April 25, 2019 • Life for Leaders
Do not let any unwholesome talk come out of your mouths, but only what is helpful for building others up according to their needs, that it may benefit those who listen.
Before we leave Ephesians 4:29, I’d like to share with an example of someone using words to build up others. This example made a strong impression on me and I’d like you to know about it.
You may be familiar with Dallas Willard. He was the author of some outstanding books on the Christian life. I became acquainted with Dallas in the 1980s, when I was Pastor of Education at the First Presbyterian Church of Hollywood. I invited Dallas to give a series of lectures on the kingdom of God, lectures that were the basis for his influential book, The Divine Conspiracy.
Dallas, a philosopher of note at the University of Southern California, spoke in a way that non-specialists could understand. One of the most learned men I ever knew, Dallas was able to benefit others through his speech even if they were not well educated. He had no need to show off his learning. He was committed to communicating clearly and kindly.
During one of his lectures at the church, Dallas asked if there were any questions. A man in the back raised his hand. I knew this man slightly. He was a homeless person who lived near the church, someone who was surely mentally ill. He asked a question that embarrassed me because it was so inappropriate and, I felt, dishonoring to such a fine teacher as Dallas. But Dallas did not seem the least flustered. He looked squarely at the man and framed an answer that was utterly respectful, utterly kind, taking seriously what the man had tried to ask. I was stunned and ashamed. Whereas I had judged the homeless man, Dallas used his words to build up this man, to honor him and respect him.
As I reflected on how Dallas had treated the homeless man, I thought two things. First, that is just like Jesus. Second, I want to be like that.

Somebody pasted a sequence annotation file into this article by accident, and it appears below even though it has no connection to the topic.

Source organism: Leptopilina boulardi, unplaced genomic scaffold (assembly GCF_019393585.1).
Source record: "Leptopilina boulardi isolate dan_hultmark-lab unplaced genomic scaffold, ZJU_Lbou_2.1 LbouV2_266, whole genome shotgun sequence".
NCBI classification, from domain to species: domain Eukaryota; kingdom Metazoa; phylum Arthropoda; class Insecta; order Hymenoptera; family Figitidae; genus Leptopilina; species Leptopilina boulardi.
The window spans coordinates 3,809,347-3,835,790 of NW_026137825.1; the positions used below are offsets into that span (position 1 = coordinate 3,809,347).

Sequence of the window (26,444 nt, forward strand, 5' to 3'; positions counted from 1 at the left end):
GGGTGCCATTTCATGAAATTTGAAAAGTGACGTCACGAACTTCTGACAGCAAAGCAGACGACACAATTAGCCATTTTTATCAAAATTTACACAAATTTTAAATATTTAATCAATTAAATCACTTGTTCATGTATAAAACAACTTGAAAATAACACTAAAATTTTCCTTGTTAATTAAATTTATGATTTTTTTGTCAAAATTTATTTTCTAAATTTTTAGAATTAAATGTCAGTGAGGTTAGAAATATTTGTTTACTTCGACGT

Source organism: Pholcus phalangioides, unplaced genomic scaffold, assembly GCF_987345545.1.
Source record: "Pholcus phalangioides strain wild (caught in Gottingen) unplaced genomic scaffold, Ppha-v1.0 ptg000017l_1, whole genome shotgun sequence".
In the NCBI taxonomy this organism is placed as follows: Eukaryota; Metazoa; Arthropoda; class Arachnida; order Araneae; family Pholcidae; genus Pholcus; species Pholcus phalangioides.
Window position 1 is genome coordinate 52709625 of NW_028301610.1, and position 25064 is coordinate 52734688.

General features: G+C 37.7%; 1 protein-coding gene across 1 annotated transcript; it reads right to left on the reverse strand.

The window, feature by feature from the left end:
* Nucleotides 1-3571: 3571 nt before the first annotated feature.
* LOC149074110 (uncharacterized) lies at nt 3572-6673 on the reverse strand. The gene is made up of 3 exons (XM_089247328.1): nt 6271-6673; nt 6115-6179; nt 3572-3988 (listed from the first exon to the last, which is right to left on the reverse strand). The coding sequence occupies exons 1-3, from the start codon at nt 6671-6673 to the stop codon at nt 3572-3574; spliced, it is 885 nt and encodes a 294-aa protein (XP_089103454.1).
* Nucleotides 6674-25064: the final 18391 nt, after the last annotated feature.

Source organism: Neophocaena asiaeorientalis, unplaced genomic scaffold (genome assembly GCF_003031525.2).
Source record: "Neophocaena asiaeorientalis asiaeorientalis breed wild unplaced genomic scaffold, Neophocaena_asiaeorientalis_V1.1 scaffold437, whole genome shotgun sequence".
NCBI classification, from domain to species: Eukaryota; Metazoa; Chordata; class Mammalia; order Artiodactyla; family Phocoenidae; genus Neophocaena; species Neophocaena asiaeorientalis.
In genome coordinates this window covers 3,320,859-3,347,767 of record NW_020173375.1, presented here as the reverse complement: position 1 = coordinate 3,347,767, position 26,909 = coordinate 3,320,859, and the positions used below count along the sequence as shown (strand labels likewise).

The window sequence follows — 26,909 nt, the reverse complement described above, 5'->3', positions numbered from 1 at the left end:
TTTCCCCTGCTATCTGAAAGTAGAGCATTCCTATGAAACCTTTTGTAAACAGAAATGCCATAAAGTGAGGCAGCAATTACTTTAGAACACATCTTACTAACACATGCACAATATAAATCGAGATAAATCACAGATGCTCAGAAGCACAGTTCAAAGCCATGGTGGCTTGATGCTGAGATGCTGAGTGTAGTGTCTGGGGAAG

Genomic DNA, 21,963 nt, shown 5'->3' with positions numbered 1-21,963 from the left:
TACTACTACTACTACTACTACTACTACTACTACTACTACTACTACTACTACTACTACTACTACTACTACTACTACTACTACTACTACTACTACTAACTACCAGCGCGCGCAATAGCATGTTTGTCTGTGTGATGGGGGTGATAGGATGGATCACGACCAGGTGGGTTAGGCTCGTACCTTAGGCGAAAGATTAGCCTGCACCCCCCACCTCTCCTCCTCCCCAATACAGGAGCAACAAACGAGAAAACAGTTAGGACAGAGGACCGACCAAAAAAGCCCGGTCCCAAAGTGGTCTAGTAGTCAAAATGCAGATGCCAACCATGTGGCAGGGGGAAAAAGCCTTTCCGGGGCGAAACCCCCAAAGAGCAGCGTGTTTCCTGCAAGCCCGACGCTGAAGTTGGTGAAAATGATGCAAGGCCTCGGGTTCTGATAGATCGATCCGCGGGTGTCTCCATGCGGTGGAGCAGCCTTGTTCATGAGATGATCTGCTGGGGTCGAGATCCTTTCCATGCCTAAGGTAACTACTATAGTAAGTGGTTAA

Something to Think About:
Can you think of a time in your life when someone used words to build you up?
Can you think of a time when you used your words to build up another person?
Something to Do:
Do it! Today, use your words to build up someone else according to his or her needs. In fact, you might do this even more than once today!
Gracious God, you have given us the power of words, the power to tear down or to build up, the power to express hate or to communicate love. Help me, Lord, to use the power you have given me for good. May my words be kind and encouraging. If I need to say something to someone that will be hard to hear, may I speak the truth in love. Amen.
Explore more at the Theology of Work Project:
5 Ways to Bless Others With Your Words at Work
Dr. Mark D. Roberts is a Senior Strategist for Fuller’s Max De Pree Center for Leadership, where he focuses on the spiritual development and thriving of leaders. He is the principal writer of the daily devotional, Life for Leaders, and the founder of the De Pree Center’s Flourishing in the Third Third of Life Initiative. Previously, Mark was the Executive Director of the De Pree Center, the lead pastor of a church in Southern California, and the Senior Director of Laity Lodge in Texas. He has written eight books, dozens of articles, and over 2,500 devotions that help people discover the difference God makes in their daily life and leadership. With a Ph.D. in New Testament from Harvard, Mark teaches at Fuller Seminary, most recently in his D.Min. cohort on “Faith, Work, Economics, and Vocation.” Mark is married to Linda, a marriage and family counselor, spiritual director, and executive coach. Their two grown children are educators on the high school and college level.
1 Peter 3:15 English Standard Version (ESV)
15 but in your hearts honor Christ the Lord as holy, always being prepared to make a defense to anyone who asks you for a reason for the hope that is in you; yet do it with *gentleness and respect,*